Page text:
Die Another Day
Die Another Day
Every song tells a tale. And the 13 songs that comprise FALL OUT BOY’s upcoming GREATEST HITS album tell the story not only of one of rock’s most “improbable” reunions, but of an unparalleled reinvention, too. PETE WENTZ, PATRICK STUMP, JOE TROHMAN and ANDY HURLEY reflect on the past six years’ journey, track by track...
David Mc Laughlin

There was a time, in the now-distant past, when you could walk into a room where Fall Out Boy were and almost feel the tension. In the words of guitarist Joe Trohman, this was a band for whom “stress and anxiety was rife” while they navigated the pitfalls that accompanied their first full flush of fame.

Times change, however, and today, the four members of Fall Out Boy cut very different figures. As we join them in Los Angeles, they’re on reflective form, carrying the air of self possessed grown-ups with nothing left to prove – men at ease in their own skin, assured about who they are and their creative contribution to the world.

Six years on from their return from a five-year hiatus and almost exactly a decade since their first collection came out, they’re preparing to release Greatest Hits: Believers Never Die – Volume Two, comprising the highlight reel from the band’s mammoth second wave of success, the tracklisting of which the band have convened today to talk Kerrang! through. Next summer they’ll play stadiums the world over, alongside Weezer and Green Day, on the Hella Mega Tour. A cursory glance at YouTube and music streaming stats since their comeback confirms that they’re now more popular than ever before.

For ever self-deprecating vocalist and guitarist Patrick Stump, this newfound level of fame is even more absurd than it was first time around.

“Sometimes I wake up and I just laugh, because it feels so improbable,” he admits, looking back on the pronounced highs of the past decade. “It feels so ridiculous and unlikely to me. The odds of us having this second act seemed so infinitely small, that it’s still crazy. It’s beyond surreal.”

Sitting alongside drummer and man of few words Andy Hurley, bassist, lyricist and de facto frontman Pete Wentz calls this phase in the band’s life “the ultimate lottery ticket”, and confesses to a disbelief that the quartet ever made it here at all.

“It makes me feel old!” he jokes about the imminent prospect of putting out their second greatest hits compilation. “It’s like when you go into a restaurant and you ask what the popular dishes are. That’s what a greatest hits is.”

In that case, bon appétit…

My Songs Know What You Did In The Dark (Light ’Em Up) (ORIGINALLY APPEARED ON SAVE ROCK AND ROLL, 2013)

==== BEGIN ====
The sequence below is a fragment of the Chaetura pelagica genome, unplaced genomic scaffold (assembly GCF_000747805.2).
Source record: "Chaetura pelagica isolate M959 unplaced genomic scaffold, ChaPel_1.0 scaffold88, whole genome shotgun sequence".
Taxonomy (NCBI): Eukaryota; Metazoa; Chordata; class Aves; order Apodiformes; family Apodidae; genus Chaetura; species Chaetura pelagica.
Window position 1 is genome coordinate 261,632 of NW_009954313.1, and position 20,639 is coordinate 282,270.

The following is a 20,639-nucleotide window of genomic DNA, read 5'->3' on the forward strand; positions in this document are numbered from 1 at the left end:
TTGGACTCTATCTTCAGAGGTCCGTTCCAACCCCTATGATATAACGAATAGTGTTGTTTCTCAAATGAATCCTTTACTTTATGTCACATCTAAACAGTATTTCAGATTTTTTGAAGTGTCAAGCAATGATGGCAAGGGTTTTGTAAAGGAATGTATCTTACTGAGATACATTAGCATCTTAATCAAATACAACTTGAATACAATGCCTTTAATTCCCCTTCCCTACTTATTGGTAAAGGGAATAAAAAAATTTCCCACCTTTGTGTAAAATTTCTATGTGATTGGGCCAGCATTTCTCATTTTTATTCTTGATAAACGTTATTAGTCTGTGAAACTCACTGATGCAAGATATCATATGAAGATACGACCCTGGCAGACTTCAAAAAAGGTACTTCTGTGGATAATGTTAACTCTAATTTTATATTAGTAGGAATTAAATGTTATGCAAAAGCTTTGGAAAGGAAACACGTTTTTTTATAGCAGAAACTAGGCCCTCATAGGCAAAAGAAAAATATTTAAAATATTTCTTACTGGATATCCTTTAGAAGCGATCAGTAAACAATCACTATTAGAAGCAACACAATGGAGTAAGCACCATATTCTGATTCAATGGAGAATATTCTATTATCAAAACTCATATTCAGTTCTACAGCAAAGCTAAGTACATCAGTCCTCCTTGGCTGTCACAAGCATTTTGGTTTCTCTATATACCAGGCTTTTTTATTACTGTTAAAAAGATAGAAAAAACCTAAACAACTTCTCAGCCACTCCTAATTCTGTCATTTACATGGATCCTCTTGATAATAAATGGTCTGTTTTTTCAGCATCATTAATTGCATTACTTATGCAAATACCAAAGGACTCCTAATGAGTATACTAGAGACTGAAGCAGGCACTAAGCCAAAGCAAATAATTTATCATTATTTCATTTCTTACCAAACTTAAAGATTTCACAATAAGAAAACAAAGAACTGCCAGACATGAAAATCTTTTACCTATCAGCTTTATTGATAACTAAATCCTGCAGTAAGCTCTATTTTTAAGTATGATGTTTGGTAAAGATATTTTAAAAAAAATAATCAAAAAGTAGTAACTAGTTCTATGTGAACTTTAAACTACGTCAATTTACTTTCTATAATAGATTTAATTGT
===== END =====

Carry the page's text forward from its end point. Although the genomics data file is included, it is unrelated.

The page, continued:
PATRICK STUMP: “We didn’t necessarily know that we were going to do a comeback. We had this one song, but a whole record (laughs)? Internally, it was like, ‘Let’s get together and see if it works out when we do this thing.’ And it just started moving. Literally the day we posted it, we played a show and we did a video all at once, and up to that point, I wasn’t sure we were going to do anything else. But then it’s like, ‘Well, we’re already here. I guess we’ve got do it.’ It shares a title with a long-forgotten demo, but it has no other relation other than I remembered the line and I liked it, so I brought it back.”

JOE TROHMAN: “It represents our return after those years of not being in a band. I don’t think we assumed anything about that. Prior to us coming back, the music industry was a different beast. America, at least, was somewhat interested in bands and guitars, then we stopped doing Fall Out Boy, and when we came back guitars were not of interest anymore – especially on pop radio. So we had no idea whether people would still care about us. We wondered whether or not we would make any impact. But we did, and people were excited, plus we got this whole new, younger fanbase out of it. If you put a checkpoint in time in the history of this band, this song marks the beginning of Fall Out Boy 2.0.”

PATRICK: “It was a big surprise. I used to work at a used record store and that was fun because you get to witness everyone’s mistakes – the records people sell are the ones they don’t want to keep. So, I felt like I had a pretty good handle on how bands work. You get one shot and that’s kind of it. The idea that we were ever going to put that record out and it was going to be anywhere near as big as it was, I would have thought comical.”


PATRICK: “The Phoenix was my baby. I really pushed for it to be what it is. Everyone said, ‘We like the song, but we don’t like the chorus,’ and I was like, ‘What?! That’s the whole song!’ So I tried, like, 40 different choruses and a million different takes. The chorus that stuck came from another idea that I had, but couldn’t find a song for it, so I threw it in there not thinking, pretty sure it wasn’t going to be the one, but it totally worked. I think it defined the record in a lot of ways. If that song wasn’t there, I don’t think I would have been so gung-ho to do a record. The album needed something directionally. Like, ‘Hey, we’re still the same Fall Out Boy, but this is what we sound like now.’ I’ve always admired AC/DC, but I feel like that’s one way to do things and we’re not that kind of band. If we were to put out a record that sounded like our last record, something would be up. Something is not right at that point. That’s kind of always been part of who we are.”

PETE WENTZ: “Don’t you dare have the headline be, ‘Fall Out Boy Are No AC/DC!’ Don’t even dare! (laughs)”

JOE: “It’s sort of the nucleus of Save Rock And Roll. It’s kind of become the new unofficial opener to our set, too. Like, we obviously always close with the same song [Saturday, from Take This To Your Grave], but I’d say nine out of 10 times this is our opener now.”


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Issue 1797